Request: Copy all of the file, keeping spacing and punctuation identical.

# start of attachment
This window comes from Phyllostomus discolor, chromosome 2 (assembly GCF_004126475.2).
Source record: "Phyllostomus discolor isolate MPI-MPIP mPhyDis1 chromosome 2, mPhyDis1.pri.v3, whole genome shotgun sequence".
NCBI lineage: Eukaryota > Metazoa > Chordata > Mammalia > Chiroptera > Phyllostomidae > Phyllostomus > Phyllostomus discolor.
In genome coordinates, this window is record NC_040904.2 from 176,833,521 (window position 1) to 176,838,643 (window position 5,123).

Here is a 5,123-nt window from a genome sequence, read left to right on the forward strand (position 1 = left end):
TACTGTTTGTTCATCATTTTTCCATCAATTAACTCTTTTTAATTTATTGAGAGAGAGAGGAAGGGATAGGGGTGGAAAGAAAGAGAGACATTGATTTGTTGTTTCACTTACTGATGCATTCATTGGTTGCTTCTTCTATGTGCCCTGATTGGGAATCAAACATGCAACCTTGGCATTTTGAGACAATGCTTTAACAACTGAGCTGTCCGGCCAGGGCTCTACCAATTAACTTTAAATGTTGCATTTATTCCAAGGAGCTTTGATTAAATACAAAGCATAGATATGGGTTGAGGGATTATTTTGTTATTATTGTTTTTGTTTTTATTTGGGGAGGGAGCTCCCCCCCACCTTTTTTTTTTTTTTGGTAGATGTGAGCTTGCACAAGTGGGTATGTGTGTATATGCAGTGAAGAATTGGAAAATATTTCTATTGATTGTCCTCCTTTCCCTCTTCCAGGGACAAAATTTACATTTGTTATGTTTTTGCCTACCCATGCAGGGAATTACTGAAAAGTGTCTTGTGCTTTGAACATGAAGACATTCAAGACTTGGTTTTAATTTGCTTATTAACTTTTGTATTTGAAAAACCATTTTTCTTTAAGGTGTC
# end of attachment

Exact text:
This window comes from Phyllostomus discolor, chromosome 2 (assembly GCF_004126475.2).
Source record: "Phyllostomus discolor isolate MPI-MPIP mPhyDis1 chromosome 2, mPhyDis1.pri.v3, whole genome shotgun sequence".
NCBI lineage: Eukaryota > Metazoa > Chordata > Mammalia > Chiroptera > Phyllostomidae > Phyllostomus > Phyllostomus discolor.
In genome coordinates, this window is record NC_040904.2 from 176,833,521 (window position 1) to 176,838,643 (window position 5,123).

Here is a 5,123-nt window from a genome sequence, read left to right on the forward strand (position 1 = left end):
TACTGTTTGTTCATCATTTTTCCATCAATTAACTCTTTTTAATTTATTGAGAGAGAGAGGAAGGGATAGGGGTGGAAAGAAAGAGAGACATTGATTTGTTGTTTCACTTACTGATGCATTCATTGGTTGCTTCTTCTATGTGCCCTGATTGGGAATCAAACATGCAACCTTGGCATTTTGAGACAATGCTTTAACAACTGAGCTGTCCGGCCAGGGCTCTACCAATTAACTTTAAATGTTGCATTTATTCCAAGGAGCTTTGATTAAATACAAAGCATAGATATGGGTTGAGGGATTATTTTGTTATTATTGTTTTTGTTTTTATTTGGGGAGGGAGCTCCCCCCCACCTTTTTTTTTTTTTTGGTAGATGTGAGCTTGCACAAGTGGGTATGTGTGTATATGCAGTGAAGAATTGGAAAATATTTCTATTGATTGTCCTCCTTTCCCTCTTCCAGGGACAAAATTTACATTTGTTATGTTTTTGCCTACCCATGCAGGGAATTACTGAAAAGTGTCTTGTGCTTTGAACATGAAGACATTCAAGACTTGGTTTTAATTTGCTTATTAACTTTTGTATTTGAAAAACCATTTTTCTTTAAGGTGTC